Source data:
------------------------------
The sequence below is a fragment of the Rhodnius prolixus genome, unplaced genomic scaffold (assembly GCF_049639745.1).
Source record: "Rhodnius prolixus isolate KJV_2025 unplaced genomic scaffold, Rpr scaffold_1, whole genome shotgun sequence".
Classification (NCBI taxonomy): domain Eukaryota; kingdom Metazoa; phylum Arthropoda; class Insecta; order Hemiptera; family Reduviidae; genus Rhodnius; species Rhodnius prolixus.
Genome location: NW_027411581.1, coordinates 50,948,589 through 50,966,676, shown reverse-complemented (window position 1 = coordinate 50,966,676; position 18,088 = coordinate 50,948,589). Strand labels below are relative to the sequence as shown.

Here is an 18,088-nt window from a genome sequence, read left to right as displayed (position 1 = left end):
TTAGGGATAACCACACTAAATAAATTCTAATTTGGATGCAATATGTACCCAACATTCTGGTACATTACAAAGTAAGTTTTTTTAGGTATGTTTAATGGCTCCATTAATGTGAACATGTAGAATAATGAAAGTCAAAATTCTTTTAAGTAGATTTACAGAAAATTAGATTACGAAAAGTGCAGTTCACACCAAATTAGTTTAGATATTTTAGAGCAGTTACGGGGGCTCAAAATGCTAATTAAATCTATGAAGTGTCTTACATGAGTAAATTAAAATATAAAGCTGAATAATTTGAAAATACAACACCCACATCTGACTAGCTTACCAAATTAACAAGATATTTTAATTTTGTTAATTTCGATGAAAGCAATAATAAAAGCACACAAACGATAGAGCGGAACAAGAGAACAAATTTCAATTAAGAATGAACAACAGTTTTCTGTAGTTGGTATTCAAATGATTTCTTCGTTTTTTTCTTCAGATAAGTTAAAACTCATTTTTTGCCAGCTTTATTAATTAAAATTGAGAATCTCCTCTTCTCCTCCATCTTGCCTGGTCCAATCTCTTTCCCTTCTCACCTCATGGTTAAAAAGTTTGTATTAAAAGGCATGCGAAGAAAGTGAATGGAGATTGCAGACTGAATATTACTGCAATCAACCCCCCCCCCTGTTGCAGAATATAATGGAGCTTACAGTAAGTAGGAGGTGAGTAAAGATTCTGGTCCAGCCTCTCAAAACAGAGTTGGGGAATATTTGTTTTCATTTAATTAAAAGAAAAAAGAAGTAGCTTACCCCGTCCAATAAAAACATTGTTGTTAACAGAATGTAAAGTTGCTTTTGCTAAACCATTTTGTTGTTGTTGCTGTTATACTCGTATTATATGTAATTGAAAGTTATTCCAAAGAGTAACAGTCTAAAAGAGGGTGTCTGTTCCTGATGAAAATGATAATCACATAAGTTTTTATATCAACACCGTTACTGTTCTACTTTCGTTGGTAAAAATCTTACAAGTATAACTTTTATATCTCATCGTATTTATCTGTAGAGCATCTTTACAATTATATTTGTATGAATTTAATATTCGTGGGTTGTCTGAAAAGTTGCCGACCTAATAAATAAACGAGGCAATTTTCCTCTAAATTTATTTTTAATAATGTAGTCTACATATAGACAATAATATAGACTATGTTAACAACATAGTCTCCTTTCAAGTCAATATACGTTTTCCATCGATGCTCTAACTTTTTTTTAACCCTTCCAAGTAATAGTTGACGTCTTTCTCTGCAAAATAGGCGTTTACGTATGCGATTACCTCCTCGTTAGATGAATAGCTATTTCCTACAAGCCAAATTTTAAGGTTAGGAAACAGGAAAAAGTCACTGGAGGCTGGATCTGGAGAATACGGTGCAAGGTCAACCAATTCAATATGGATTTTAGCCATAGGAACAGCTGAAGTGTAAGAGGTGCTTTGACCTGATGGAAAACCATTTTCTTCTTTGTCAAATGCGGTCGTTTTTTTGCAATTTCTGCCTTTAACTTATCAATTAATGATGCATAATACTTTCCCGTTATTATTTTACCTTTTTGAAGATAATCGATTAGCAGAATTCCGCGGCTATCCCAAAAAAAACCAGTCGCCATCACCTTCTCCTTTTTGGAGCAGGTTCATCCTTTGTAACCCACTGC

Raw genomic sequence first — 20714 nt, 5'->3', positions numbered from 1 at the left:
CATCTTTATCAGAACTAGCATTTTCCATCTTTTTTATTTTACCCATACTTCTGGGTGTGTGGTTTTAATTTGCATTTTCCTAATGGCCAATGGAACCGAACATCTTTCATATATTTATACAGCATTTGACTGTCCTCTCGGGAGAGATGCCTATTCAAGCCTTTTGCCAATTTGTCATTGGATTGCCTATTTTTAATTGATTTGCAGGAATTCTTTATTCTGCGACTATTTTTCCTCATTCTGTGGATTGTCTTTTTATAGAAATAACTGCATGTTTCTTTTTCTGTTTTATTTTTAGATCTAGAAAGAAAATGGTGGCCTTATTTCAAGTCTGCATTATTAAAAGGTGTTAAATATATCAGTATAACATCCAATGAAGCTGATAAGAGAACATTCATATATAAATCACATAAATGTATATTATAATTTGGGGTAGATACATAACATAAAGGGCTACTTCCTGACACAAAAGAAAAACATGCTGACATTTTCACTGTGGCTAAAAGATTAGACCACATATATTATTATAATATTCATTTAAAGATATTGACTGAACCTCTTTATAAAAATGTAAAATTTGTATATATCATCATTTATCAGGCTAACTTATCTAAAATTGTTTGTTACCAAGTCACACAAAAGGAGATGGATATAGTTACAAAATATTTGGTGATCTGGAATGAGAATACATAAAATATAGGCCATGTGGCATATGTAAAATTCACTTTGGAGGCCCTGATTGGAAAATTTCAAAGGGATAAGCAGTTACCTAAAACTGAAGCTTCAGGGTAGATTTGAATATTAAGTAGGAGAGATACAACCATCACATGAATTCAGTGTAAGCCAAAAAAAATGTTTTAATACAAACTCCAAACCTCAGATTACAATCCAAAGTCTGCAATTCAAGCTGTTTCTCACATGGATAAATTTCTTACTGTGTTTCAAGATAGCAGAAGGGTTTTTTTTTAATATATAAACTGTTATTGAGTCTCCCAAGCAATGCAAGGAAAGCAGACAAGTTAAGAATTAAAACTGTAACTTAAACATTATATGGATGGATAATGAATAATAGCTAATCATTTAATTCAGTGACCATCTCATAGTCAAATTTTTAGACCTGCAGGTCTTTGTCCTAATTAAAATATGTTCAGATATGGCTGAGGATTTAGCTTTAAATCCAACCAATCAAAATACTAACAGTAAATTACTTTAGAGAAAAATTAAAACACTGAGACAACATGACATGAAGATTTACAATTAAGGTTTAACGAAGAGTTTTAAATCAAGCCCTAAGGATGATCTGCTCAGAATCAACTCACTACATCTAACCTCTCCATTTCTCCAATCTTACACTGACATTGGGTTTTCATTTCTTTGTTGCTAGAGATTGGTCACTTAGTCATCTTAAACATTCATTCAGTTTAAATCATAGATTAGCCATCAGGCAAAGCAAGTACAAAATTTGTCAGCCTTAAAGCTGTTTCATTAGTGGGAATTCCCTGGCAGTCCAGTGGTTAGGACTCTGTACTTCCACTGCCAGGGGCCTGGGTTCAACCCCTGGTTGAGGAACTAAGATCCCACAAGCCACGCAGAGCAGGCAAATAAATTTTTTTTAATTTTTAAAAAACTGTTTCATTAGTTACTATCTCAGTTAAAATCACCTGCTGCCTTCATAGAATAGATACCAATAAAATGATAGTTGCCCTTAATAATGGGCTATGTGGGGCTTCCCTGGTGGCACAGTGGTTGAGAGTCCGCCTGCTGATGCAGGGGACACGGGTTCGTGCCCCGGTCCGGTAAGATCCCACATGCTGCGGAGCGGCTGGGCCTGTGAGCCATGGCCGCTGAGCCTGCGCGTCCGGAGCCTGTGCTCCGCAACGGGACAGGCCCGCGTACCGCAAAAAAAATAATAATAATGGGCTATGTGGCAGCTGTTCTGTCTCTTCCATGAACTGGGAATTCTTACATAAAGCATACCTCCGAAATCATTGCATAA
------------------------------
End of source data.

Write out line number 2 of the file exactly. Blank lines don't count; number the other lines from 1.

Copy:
Source record: "Rhodnius prolixus isolate KJV_2025 unplaced genomic scaffold, Rpr scaffold_1, whole genome shotgun sequence".